If there was a difference, then it could be written on paper.

The difference between 5 and 6 is 1.

The difference between .999...and 1 is 0, simply because you can't go from 1 to .9999....

Santa_Clause

10-02-2008, 01:24 AM

If there was a difference, then it could be written on paper.

The difference between 5 and 6 is 1.

The difference between .999...and 1 is 0, simply because you can't go from 1 to .9999....

If there's a difference then it can be written on paper? Right...

So how do I write 0.9999, with infinite 9's? Add a dot on top of the first 9? Great. I'll add two dots on top of the second 0 in 0.01, symbolising infinite 0's. Agree?

TViYH

10-02-2008, 01:32 AM

but you can't have an infinite number followed by a number.

Because the 0's would never end, not allowing the 1 to show up.

Infinite means never ending. It can't be followed by a number, since it will never end.

Codys_Pur3

10-02-2008, 01:42 AM

Spam Spam General Dump =d

Codys_Pur3

10-02-2008, 01:43 AM

i dont understand this thread =[

boberman

10-02-2008, 01:54 AM

Two ways to write the same number? Are you drunk? And calling us average Joes? I'd really get an ego-check if I were you.

By the way, stop mentioning people who might have done calculus...because I have done calculus, and I can assure you that I'm more knowledgeable in it than you are.

Pseudomathematics, exactly my point.

What proof? Multiplying by 10 and then subtracting? The proof is invalid. There's a difference, but it can't be written on paper. Do you so-called geniuses feel happy now?

1. Lol, and I can almost absolutely assure you that you aren't more knowledgeable in math. I am near a math minor at Uni.. Gee, I just might know something about math....

2. You say I am egotistical, yet you are the one that is saying that pretty much the entire math world is wrong without providing any proof what so ever, except for saying "It feels wrong, there must be a difference." Guess what, there isn't one.

3. I say average joes because most people here are under 16. Yes there are a lot of accomplished 16 yo's, some may even have a better understanding of math then the average joe, but most have not had the math classes/opportunities that the average joe of 21+ has had. In essence, I am treating 16 yo's as 21 yo's, I do have a fair amount of respect for them (if you are not 21, that's fine, you are probably an above average joe).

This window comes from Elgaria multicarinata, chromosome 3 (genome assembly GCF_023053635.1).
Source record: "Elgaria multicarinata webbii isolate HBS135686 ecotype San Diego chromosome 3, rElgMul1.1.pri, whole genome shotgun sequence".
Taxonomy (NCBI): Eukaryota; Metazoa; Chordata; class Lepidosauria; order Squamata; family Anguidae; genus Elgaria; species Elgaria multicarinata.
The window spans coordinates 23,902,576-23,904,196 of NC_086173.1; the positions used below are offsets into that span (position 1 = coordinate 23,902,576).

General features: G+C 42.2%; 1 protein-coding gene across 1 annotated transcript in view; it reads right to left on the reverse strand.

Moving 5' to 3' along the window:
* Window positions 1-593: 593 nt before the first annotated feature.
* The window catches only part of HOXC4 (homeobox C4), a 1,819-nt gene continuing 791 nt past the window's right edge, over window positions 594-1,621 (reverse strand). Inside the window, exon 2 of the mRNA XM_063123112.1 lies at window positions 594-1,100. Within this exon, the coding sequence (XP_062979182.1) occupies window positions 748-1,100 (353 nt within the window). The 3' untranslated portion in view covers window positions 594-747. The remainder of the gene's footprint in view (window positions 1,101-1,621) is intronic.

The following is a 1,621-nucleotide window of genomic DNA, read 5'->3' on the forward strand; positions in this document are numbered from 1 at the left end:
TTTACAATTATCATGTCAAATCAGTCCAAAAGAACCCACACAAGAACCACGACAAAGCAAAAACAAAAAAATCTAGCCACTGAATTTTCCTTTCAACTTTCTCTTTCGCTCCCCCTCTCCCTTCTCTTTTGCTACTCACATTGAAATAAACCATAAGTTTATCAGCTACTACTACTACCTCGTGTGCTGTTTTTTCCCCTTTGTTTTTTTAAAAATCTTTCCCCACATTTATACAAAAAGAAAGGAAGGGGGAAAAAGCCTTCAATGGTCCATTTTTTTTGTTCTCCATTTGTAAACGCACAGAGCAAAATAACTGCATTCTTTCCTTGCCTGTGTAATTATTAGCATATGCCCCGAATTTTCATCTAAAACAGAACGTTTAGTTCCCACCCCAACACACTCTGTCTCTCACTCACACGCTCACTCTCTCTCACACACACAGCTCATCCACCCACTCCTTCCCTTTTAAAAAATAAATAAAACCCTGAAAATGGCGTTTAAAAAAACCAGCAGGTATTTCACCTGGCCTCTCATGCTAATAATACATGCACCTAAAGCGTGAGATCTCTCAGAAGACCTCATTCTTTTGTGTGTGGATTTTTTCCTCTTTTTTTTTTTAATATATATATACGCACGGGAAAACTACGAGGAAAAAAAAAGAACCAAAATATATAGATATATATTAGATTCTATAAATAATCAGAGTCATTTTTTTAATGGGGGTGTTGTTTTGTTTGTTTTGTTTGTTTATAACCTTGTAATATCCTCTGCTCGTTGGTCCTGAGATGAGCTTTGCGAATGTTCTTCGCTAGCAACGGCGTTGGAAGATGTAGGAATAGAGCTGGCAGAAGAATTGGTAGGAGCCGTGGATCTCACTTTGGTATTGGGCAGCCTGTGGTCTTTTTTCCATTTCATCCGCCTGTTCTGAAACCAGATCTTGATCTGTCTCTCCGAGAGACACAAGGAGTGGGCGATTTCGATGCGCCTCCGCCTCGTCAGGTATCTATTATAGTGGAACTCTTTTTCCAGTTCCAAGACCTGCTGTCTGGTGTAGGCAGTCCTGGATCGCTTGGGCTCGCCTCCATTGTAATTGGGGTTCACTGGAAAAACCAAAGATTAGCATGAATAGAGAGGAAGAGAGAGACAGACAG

4. You say this is all Puesdomathmatics, How so? Because what you see or feel can't be written on paper all the sudden your logic becomes infallible? Sorry, but sometime the counter intuitive answer is the right one. I question your calculus because you should know that the right answer can't always be intuitively understood. I question your calculus because the 1 = .999... proof is one that is done in most pre-calculus classes and is a proof that should have been reaffirmed by any good calculus teacher. The reason behind this is because this proof teaches us an essential understanding of what infinity really is.

Yes, I feel somewhat knowledgeable about mathematics, but that would be because I have taken several upper-level math courses. I have proven my argument and the only response you can come back with is "It can't be disproven on paper" Well, guess what, That's baloney. Had you taken (and done well at) a calculus then you would have known that from the countless proofs that you should have done.

So again I ask, disprove it. Show where any math rule was broken. But again I warn you, everyone with a PhD in mathematics accepts that .9999...=1, so it isn't just some random guy on the internet telling you this, it is the entire mathematics community as a whole.

I have never met a person in real life that did well at calculus that would argue that .9999... != 1. I have only ever met people that didn't understand the concept of infinity (and hence don't understand calculus) that would argue against it.

Brain

10-02-2008, 02:04 AM

I agree with boberman, as I stated earlier, my math professor with PhD in mathematics, says that 0.999.... is in fact equal to one.

TViYH

10-02-2008, 02:05 AM

Omg. Boberman. You are t3h secks.

If I knew where you are, not only would I shake your hand.